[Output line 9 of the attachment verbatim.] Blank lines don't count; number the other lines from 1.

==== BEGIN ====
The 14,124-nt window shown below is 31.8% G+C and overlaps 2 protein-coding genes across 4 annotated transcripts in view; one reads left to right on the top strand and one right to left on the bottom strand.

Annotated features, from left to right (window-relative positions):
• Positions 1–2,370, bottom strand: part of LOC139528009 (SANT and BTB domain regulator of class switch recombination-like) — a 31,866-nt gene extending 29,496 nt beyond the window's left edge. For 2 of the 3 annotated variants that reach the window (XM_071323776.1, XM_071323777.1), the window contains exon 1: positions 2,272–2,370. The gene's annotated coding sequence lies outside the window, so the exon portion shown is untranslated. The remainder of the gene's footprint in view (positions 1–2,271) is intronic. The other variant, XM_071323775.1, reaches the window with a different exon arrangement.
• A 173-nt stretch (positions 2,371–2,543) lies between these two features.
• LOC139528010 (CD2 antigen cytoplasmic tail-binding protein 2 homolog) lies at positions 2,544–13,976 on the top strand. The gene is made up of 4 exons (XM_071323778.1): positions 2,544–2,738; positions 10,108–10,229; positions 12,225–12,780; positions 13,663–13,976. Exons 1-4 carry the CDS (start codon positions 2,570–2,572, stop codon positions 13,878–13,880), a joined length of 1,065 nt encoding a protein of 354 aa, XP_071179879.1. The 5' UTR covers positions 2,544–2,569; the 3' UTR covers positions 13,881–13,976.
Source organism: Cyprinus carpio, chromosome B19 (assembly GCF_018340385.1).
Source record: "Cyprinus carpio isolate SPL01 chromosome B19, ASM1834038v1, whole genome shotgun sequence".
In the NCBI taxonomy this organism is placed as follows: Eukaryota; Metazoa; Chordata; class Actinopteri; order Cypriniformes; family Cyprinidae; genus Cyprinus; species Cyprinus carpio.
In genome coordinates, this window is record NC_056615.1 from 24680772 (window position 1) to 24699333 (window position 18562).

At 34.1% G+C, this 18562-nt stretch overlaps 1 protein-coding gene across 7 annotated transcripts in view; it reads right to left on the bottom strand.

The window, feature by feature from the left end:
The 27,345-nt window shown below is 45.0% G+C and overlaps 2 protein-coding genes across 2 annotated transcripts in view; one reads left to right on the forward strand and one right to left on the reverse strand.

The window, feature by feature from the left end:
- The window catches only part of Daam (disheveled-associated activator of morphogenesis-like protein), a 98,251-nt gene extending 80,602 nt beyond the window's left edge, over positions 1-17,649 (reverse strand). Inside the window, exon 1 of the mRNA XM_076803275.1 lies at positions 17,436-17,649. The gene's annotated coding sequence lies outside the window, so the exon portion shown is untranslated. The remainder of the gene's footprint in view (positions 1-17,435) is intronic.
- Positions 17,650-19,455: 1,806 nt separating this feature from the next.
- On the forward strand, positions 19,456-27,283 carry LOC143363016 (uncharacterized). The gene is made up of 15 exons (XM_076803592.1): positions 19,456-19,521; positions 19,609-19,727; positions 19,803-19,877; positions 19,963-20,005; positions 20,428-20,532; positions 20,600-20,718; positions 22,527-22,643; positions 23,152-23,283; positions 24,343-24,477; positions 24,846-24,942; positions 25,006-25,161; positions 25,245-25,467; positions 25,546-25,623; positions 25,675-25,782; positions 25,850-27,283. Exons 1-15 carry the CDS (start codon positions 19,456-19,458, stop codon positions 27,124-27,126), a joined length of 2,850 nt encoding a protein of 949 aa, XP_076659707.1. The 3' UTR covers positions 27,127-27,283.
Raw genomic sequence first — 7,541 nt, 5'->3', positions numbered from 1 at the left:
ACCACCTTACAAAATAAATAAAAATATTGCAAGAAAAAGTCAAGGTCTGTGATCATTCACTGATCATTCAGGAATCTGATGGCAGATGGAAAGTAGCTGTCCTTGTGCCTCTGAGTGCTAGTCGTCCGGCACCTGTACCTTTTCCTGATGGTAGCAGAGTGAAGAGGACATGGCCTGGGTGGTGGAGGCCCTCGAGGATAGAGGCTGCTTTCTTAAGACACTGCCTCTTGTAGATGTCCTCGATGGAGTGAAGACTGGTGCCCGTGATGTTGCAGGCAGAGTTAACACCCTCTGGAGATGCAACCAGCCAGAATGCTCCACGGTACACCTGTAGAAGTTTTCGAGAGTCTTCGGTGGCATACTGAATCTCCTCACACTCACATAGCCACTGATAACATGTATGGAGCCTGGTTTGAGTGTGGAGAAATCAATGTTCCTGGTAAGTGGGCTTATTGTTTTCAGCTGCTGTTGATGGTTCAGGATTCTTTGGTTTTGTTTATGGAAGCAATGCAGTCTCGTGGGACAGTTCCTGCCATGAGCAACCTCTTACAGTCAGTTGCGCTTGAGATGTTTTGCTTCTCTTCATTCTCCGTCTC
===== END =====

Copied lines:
In genome coordinates, this window is record NC_056615.1 from 24680772 (window position 1) to 24699333 (window position 18562).